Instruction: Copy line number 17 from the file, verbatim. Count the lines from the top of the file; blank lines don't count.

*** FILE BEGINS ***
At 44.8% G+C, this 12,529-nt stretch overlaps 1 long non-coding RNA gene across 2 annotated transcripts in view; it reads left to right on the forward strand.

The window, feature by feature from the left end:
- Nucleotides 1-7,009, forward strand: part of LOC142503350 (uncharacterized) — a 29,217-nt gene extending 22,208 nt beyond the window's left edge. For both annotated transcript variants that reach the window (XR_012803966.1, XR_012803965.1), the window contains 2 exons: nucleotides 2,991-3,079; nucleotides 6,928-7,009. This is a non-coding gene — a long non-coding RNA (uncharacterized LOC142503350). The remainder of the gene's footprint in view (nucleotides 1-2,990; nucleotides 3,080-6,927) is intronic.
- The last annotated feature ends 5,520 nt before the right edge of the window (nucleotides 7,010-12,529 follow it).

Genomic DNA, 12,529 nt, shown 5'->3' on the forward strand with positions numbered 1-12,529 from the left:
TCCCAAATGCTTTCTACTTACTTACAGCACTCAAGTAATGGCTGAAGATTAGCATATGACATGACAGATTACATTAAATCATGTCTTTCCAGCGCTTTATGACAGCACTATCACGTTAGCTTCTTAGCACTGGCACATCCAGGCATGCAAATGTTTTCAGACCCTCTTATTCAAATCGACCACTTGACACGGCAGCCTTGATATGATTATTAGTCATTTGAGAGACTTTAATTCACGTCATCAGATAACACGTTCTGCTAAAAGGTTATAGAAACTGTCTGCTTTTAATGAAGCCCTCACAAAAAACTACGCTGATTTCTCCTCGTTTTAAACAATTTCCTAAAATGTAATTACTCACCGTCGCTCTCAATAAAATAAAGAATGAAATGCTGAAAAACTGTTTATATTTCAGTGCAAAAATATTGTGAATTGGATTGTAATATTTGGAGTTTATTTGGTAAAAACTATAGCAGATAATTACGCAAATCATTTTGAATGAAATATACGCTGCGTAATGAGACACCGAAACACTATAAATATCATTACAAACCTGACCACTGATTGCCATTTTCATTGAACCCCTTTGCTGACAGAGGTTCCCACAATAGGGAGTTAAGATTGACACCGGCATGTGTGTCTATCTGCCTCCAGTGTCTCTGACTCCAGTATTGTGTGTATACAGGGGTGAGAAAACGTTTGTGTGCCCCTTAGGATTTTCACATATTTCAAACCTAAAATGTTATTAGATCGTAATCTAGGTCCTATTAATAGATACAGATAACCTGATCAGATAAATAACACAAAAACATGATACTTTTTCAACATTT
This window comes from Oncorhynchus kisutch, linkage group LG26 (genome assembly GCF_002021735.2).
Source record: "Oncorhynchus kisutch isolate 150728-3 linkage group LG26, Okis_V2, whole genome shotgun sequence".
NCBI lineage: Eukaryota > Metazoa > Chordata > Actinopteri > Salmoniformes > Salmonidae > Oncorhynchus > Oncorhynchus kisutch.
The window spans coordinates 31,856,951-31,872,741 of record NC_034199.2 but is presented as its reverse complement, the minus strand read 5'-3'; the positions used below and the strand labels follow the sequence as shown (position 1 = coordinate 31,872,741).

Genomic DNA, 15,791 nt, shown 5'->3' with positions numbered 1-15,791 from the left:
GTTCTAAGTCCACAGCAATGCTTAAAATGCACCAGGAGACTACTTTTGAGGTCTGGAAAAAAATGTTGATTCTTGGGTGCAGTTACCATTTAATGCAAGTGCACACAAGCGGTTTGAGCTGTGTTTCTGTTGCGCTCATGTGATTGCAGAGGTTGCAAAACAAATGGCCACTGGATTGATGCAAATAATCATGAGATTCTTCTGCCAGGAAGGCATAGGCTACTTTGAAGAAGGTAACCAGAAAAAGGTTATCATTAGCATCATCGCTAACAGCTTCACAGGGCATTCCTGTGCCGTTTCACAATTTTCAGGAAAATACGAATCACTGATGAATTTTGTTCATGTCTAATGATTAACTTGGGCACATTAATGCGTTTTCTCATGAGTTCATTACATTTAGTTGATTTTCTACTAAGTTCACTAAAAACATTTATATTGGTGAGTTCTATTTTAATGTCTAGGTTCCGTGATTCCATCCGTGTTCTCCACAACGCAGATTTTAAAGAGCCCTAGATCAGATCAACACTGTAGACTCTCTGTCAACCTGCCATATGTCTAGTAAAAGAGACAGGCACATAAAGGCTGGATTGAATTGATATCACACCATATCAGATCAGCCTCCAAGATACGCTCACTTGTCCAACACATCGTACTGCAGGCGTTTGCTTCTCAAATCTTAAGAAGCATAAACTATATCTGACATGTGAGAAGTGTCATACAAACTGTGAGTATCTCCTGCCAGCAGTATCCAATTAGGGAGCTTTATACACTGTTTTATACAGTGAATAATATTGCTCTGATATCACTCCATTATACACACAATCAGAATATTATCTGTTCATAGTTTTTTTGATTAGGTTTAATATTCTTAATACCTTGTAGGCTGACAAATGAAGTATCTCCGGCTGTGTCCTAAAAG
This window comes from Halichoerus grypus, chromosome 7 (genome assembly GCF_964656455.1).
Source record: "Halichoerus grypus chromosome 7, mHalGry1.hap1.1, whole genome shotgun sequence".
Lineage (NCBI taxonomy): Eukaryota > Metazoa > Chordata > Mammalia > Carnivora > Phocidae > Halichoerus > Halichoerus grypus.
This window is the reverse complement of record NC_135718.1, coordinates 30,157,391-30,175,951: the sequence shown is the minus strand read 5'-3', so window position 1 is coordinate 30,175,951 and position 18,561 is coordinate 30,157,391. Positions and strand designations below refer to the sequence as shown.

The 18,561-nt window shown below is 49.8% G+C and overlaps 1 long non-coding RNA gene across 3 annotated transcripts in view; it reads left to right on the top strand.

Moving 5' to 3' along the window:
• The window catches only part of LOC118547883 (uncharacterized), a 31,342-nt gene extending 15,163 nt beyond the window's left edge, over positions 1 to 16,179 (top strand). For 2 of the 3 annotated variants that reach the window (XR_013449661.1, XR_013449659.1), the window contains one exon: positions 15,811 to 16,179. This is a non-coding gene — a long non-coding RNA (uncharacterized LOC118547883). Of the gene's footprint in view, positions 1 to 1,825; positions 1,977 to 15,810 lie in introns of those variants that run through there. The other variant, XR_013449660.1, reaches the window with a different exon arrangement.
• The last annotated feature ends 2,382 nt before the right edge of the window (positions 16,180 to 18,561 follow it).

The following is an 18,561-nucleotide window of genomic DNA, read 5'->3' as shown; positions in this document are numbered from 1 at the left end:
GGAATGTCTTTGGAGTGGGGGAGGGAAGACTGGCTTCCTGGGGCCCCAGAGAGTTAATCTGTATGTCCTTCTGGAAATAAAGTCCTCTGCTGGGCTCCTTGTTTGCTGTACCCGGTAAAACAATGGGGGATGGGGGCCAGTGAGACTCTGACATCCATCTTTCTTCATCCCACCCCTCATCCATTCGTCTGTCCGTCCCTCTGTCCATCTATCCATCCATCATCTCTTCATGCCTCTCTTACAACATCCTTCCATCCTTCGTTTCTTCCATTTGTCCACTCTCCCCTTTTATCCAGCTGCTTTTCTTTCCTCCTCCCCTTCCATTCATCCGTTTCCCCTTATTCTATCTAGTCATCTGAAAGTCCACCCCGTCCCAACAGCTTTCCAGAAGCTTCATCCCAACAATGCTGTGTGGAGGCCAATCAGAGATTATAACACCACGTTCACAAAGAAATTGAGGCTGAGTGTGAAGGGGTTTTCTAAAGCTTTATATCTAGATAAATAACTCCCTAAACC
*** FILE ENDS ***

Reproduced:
The 18,561-nt window shown below is 49.8% G+C and overlaps 1 long non-coding RNA gene across 3 annotated transcripts in view; it reads left to right on the top strand.